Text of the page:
So even without the trade tensions and deglobalization process aforementioned, I would project AAPL to have a much better perpetual growth curve ahead than TSM. I projected AAPL’s LT growth rate to be up to 10% (7.5% RR * 125% ROCE ~ 10% annual growth rate). And TSM’s growth rate, on the hand, would be limited to be in the mid-single digit range (say 4% = 10% RR * 42% ROCE).
But to reiterate, I do see the developing tension between TSM and AAPL and the deglobalization process as the overarching forces here. And I only see the differences in terms of valuation, R&D yields, and profitability to be secondary forces in the years to come. The deglobalization mega-trend has been unfolding since 2008. And I see a series of recent events (such as AAPL’s rejection of TSM’s price raises, the CHIPS act, the ongoing U.S.-China trade frictions, and also the Russian/Ukraine war) to further exacerbate and accelerate the trend. Under such a mega-trend, I see it as inevitable that key chip clients (such as AAPL, AMD, and NVDA) diversify their manufacturing needs away from TSM.
And the bottom line is that damage will be mutual but asymmetric the way I see things. It is easier for AAPL to find replacement foundry services but a lot harder for TSM to find replacement clients at the scale of AAPL.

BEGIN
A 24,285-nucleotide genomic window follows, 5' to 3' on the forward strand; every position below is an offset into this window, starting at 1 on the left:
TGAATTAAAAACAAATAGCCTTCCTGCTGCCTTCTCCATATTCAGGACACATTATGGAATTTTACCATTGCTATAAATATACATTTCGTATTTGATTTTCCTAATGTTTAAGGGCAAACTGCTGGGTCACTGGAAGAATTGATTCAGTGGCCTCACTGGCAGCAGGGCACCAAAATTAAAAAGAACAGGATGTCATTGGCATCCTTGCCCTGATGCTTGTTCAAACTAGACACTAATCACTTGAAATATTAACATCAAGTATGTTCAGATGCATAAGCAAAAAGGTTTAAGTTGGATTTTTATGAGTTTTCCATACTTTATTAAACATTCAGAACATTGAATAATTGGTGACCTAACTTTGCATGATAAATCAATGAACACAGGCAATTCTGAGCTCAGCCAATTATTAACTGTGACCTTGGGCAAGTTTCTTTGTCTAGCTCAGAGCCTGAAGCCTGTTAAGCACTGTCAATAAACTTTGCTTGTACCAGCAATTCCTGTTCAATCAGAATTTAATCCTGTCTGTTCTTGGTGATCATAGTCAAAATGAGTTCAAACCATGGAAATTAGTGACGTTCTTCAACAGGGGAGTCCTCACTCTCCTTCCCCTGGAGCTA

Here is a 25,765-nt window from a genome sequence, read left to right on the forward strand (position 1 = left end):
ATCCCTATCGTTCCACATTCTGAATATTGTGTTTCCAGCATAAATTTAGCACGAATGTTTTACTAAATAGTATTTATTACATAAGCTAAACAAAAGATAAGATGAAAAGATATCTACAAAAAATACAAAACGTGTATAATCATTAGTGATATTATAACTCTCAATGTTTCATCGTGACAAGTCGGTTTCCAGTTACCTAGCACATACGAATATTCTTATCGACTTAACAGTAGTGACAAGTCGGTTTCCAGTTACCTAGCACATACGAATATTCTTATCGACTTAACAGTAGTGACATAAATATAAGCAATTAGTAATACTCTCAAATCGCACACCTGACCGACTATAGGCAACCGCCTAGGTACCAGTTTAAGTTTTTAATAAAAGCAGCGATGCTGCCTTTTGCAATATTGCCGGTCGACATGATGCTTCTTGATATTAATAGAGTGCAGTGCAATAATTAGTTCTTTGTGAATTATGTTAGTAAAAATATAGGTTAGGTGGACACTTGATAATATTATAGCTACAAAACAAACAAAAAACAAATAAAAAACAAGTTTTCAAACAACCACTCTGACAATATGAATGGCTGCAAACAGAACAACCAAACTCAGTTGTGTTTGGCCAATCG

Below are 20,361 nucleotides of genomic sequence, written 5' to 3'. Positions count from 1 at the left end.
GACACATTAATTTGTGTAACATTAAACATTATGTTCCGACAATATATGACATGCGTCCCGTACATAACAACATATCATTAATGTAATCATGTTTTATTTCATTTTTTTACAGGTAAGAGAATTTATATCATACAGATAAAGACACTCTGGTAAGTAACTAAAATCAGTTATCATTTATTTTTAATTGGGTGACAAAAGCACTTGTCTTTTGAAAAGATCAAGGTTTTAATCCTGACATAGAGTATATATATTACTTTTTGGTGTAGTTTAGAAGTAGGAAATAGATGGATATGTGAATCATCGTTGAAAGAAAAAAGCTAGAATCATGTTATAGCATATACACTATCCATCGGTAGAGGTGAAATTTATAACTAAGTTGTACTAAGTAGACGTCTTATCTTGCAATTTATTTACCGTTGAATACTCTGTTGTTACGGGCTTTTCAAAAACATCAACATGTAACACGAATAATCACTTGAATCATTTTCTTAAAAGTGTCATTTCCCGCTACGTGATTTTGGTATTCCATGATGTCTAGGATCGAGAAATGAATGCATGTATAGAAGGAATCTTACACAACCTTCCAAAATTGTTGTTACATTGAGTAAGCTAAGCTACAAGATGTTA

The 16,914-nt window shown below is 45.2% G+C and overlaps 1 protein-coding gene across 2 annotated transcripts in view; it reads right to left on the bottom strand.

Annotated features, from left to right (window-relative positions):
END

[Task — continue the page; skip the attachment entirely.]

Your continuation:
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This article was written by
** Disclosure: I am associated with Sensor Unlimited.
** Master of Science, 2004, Stanford University, Stanford, CA
Department of Management Science and Engineering, with concentration in quantitative investment
** PhD, 2006, Stanford University, Stanford, CA
Department of Mechanical Engineering, with concentration in advanced and renewable energy solutions
** 15 years of investment management experiences
Since 2006, have been actively analyzing stocks and the overall market, managing various portfolios and accounts and providing investment counseling to many relatives and friends.
** Diverse background and holistic approach
Combined with Sensor Unlimited, we provide more than 3 decades of hands-on experience in high-tech R&D and consulting, housing market, credit market, and actual portfolio management. We monitor several asset classes for tactical opportunities. Examples include less-covered stocks ideas (such as our past holdings like CRUS and FL), the credit and REIT market, short-term and long-term bond trade opportunities, and gold-silver trade opportunities.
I also take a holistic view and watch out on aspects (both dangers and opportunities) often neglected – such as tax considerations (always a large chunk of return), fitness with the rest of holdings (no holding is good or bad until it is examined under the context of what we already hold), and allocation across asset classes.
Above all, like many SA readers and writers, I am a curious investor – I look forward to constantly learn, re-learn, and de-learn with this wonderful community.
Disclosure: I/we have a beneficial long position in the shares of AAPL either through stock ownership, options, or other derivatives. I wrote this article myself, and it expresses my own opinions. I am not receiving compensation for it (other than from Seeking Alpha). I have no business relationship with any company whose stock is mentioned in this article.